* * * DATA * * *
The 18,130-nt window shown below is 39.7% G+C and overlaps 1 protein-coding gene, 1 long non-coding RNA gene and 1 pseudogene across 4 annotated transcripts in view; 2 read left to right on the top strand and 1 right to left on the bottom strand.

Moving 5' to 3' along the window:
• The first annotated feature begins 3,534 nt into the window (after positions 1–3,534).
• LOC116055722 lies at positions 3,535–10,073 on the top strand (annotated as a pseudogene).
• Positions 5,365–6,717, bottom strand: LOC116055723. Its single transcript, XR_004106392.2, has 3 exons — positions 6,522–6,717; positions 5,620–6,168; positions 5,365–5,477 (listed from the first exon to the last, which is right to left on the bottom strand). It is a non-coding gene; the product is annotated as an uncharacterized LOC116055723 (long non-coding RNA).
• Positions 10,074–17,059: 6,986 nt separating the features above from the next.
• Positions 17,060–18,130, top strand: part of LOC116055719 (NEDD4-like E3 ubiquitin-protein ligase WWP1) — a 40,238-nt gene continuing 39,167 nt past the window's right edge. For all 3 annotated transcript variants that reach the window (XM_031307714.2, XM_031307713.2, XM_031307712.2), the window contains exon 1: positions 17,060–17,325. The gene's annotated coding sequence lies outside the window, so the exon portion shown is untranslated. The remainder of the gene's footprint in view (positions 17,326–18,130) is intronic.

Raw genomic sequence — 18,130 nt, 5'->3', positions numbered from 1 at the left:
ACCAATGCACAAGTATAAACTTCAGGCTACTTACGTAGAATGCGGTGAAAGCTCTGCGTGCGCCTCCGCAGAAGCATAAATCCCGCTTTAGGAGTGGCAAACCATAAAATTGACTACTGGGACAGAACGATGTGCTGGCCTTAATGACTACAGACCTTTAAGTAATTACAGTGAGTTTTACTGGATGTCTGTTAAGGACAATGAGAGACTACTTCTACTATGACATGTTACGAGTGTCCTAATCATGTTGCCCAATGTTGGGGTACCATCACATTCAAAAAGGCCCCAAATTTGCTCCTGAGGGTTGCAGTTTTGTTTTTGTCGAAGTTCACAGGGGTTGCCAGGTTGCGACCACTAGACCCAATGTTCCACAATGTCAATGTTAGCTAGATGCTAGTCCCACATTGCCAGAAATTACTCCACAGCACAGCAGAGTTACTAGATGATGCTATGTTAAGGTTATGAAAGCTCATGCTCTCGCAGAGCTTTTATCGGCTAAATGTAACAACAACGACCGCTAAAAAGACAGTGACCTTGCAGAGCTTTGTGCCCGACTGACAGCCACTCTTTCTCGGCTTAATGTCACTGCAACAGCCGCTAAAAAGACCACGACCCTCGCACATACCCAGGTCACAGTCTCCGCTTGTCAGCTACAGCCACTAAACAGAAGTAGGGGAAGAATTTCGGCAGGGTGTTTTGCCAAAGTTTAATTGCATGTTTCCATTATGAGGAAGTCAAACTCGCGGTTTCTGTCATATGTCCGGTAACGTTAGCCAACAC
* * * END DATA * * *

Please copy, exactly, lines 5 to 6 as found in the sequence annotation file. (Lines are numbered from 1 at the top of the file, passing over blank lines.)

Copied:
• Positions 5,365–6,717, bottom strand: LOC116055723. Its single transcript, XR_004106392.2, has 3 exons — positions 6,522–6,717; positions 5,620–6,168; positions 5,365–5,477 (listed from the first exon to the last, which is right to left on the bottom strand). It is a non-coding gene; the product is annotated as an uncharacterized LOC116055723 (long non-coding RNA).
• Positions 10,074–17,059: 6,986 nt separating the features above from the next.